The frankly ridiculous story in LU’s Web Crawler of a Black Lives Matter protest march that was aborted when protesters learned that the police shooting victim was not black provides an abrupt reminder that former Minneapolis police officer Derek Chauvin’s future will be determined in part by a fallacy. (RELATED: Another young black was shot to death on Saturday. Where are the protests? And the media?)
That fallacy — that all or most police are racist against blacks, including police who are themselves black — has come to be accepted as gospel by the Left. Chauvin, who faces charges of second-degree murder, third-degree murder, and second-degree manslaughter — was never charged with a hate crime. The race of the victim was never alluded to once in the prosecution’s closing argument or the defense’s closing argument, nor was the race of the suspect. About the closest the media have come to openly calling Chauvin a racist is an interview the Los Angeles Times conducted last year with a woman pulled over by Chauvin in a 2007 traffic stop who said, “I’m not a black person, but on a very minuscule level, I get that you can’t trust police.”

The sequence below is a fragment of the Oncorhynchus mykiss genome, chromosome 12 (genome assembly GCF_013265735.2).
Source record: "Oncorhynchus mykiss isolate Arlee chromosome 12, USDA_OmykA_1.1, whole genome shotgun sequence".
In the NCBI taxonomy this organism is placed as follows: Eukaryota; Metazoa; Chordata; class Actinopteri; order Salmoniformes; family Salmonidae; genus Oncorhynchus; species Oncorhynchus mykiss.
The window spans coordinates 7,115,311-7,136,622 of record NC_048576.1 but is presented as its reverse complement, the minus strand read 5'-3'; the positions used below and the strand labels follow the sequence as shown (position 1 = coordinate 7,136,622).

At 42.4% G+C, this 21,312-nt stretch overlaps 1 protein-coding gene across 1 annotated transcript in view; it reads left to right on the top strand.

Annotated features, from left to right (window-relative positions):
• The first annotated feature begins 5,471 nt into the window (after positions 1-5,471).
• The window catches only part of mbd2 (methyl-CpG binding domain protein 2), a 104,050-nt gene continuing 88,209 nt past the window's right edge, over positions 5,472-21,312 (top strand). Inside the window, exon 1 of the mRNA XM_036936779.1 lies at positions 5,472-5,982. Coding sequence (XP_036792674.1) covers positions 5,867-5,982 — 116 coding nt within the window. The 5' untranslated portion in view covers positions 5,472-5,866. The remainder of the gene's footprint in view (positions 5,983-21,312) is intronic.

Yet, there was been an intense undercurrent of race throughout the trial. Over the past two years, “Floyd family attorney” Benjamin Crump has given dozens of media interviews reaffirming the “systemic racism” that supposedly runs rampant throughout the U.S. and arguing — with not an iota of evidence — that it was the overriding factor in George Floyd’s death at the hands of police. Crump has since reprised one of his favorite metaphors — the “crime of driving while black” — in his characterization of the shooting death of Daunte Wright.
The notion that police are fundamentally racist against blacks is so much a matter of blind faith among Democrats that it requires no mention when black leaders equate justice for George Floyd — for all of black America — with a guilty verdict for Chauvin. (RELATED: Chris Cuomo: Police reform will come when ‘police start killing white people’s kids’)